2013 - Present: PhD Candidate – Institute of Zoology and University of Liverpool
2013: Field Assistant – University of St. Andrews and Wageningen University
2013: Research Technician – University of Leeds
WUN summer field school Arctic environments: Vulnerabilities and Opportunities course in Yukon, Canada.
2011 and 2012: Volunteer Field Assistant – Tsaobis Baboon Project
2010-2011: Research Technician – Institute of Zoology, ZSL
2009-2010: MSc Wild Animal Biology (Merit) – Royal Veterinary College
2009: Laboratory Technician – Tepha, Inc.
2005-2008: BSc (Hons) Zoology – University of Nottingham
My research interests are in the environmental and spatial drivers of host behaviour and the influence of this on disease transmission. My PhD research uses primates and their parasites in a seasonal arid environment as a model system. To explore the determinants of individual parasite burdens, I measure the baboons’ behaviour and health; changes in the persistence of parasites within the environment; and changes in the populations of intermediate hosts. This work will be carried out at the Tsaobis Baboon Project. Ultimately, it is hoped that this research will help us to better predict changes in wildlife disease and the emergence of zoonotics in human populations as a result of global climate change.
I also have a more general interest in microbial ecology, having worked on a project at the School of Geography at the University of Leeds. This research used testate amoeba in peatlands as indicators of current and historic environmental conditions.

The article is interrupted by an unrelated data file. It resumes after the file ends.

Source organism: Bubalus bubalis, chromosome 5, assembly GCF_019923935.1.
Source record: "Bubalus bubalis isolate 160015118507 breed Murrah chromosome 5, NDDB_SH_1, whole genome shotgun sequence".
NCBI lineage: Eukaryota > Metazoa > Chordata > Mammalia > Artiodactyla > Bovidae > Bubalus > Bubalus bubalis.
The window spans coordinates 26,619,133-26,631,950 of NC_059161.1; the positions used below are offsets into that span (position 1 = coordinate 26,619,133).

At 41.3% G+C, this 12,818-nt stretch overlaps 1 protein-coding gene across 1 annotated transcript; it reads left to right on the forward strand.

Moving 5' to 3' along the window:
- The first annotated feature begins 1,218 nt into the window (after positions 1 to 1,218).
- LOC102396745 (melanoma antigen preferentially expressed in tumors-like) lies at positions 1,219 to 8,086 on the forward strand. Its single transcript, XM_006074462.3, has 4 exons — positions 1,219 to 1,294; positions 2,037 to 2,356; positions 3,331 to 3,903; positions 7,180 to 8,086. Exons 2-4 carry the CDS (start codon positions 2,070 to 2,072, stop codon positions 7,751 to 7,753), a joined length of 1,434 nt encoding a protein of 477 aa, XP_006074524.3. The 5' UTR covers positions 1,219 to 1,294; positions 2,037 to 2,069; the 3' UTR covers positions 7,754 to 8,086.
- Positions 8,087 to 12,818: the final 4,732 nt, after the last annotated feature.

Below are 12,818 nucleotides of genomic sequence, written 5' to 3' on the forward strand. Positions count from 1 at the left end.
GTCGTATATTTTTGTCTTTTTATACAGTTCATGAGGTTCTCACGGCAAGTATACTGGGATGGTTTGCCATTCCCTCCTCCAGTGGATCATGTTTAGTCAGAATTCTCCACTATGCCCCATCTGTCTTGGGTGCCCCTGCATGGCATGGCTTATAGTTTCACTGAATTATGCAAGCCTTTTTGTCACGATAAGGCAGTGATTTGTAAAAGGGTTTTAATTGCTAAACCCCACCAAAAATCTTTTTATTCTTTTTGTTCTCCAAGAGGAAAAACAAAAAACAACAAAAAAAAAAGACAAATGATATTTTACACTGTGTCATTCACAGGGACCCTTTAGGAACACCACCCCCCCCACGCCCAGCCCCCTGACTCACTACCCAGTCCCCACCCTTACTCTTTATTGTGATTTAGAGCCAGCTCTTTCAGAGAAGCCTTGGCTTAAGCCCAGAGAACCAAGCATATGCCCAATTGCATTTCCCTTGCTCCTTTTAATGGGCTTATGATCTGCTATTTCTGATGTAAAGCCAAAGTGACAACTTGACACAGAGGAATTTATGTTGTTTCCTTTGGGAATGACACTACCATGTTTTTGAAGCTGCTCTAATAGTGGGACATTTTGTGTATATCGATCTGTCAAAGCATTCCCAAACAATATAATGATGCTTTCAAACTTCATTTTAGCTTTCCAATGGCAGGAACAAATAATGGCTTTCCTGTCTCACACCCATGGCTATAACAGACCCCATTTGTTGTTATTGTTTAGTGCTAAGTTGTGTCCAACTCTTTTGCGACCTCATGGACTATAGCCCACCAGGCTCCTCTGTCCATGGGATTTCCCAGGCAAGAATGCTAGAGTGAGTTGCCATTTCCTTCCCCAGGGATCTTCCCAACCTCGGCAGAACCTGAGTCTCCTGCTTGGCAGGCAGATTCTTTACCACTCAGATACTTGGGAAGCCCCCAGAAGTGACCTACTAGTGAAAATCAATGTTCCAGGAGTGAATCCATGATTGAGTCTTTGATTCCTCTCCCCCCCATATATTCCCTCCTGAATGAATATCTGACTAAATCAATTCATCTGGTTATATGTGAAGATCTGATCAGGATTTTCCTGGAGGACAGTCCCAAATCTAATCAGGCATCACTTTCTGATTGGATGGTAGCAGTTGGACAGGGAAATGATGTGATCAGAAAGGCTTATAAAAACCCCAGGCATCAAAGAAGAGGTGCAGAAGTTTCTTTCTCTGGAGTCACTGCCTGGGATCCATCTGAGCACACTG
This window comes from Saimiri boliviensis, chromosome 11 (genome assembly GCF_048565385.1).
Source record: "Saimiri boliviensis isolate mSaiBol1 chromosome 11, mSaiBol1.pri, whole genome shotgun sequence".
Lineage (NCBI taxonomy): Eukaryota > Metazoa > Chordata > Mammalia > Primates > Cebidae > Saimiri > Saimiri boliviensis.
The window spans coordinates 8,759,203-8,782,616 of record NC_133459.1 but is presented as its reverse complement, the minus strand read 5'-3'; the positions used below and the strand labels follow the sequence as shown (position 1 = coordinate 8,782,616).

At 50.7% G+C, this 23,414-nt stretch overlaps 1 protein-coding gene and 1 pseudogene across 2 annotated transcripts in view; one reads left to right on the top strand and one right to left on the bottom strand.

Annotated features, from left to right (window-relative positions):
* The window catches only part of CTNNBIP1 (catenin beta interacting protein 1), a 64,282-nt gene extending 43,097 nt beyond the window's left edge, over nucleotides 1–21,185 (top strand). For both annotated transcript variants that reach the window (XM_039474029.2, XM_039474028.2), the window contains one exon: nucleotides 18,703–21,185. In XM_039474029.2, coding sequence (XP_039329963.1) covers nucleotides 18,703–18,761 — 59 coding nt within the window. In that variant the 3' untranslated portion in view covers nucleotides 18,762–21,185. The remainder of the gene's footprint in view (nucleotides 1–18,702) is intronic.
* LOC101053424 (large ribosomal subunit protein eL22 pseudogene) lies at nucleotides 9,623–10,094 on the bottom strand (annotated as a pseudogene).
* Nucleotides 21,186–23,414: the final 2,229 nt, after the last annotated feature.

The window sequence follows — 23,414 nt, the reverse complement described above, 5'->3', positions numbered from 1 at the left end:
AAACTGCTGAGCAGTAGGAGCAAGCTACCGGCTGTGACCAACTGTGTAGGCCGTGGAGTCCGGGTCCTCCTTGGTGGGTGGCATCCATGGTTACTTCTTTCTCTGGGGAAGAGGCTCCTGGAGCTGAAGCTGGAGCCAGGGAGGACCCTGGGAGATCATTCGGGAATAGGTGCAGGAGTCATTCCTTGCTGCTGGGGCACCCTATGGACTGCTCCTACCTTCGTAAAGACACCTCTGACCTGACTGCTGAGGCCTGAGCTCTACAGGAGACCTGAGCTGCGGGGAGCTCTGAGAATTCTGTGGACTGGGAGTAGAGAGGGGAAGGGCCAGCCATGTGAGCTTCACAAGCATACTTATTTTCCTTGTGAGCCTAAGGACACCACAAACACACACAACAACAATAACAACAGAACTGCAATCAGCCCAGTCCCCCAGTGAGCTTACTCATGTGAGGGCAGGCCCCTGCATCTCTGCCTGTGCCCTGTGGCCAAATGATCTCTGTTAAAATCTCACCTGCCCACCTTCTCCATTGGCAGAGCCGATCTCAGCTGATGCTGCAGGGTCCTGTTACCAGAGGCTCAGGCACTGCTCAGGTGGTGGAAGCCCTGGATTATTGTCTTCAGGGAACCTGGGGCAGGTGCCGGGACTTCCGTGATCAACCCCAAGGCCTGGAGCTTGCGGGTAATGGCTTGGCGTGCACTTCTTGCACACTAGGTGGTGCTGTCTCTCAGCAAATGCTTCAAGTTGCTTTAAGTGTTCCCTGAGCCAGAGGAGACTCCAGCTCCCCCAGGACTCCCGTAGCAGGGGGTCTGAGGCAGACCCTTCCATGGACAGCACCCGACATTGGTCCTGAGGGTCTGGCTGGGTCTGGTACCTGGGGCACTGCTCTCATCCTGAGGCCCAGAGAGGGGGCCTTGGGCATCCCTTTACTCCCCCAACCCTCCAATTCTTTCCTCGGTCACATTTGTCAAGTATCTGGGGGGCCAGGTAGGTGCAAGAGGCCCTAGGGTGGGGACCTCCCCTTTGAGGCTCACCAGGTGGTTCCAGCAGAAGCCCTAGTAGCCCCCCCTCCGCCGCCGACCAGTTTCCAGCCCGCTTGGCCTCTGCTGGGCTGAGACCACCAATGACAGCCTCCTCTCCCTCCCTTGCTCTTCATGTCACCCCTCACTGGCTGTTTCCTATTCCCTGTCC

Swindles, G.T., Reczuga, M., Lamentowicz. M., Raby, C,L., et al. (2014) Ecology of Testate Amoebae in an Amazonian Peatland and Development of a Transfer Function for Palaeohydrological Reconstruction. Microbial Ecology 68(2):284-98. doi: 10.1007/s00248-014-0378-5.
Swindles, G.T., Holden, J., Raby, C,L., et al. (2015) Testing peatland water-table depth transfer functions using high-resolution hydrological monitoring data, Quaternary Science Reviews, 120: 107-117
Swindles, G.T., Amesbury, M.J., Turner, T.E., Carrivick, J.L., Woulds, C., Raby, C., et al. (2015) Evaluating the use of testate amoebae for palaeohydrological reconstruction in permafrost peatlands. Palaeogeography, Palaeoclimatology, Palaeoecology, 424: 111-122
Swindles, G.T., Green, S.M., Brown, L., Holden, J., Raby, C,L., et al. (2016) Evaluating the use of dominant microbial consumers (testate amoebae) as indicators of blanket peatland restoration. Ecological Indicators, 69: 318-330
A member of the Ecology, Evolution and Genomics of Infectious Disease group at the University of Liverpool.
A committee member of the British Ecological Society's Parasites and Pathogens SIG
Funded by a NERC CASE Award
Blog: Becoming a Scientist
One of five Scientists in the November 2013 Ecology Zone of ‘I’m a scientist, get me out of here’.
Tutor for The Brilliant Club, teaching disease ecology to KS4 students.
Co-designer and team member of Project Patient Zero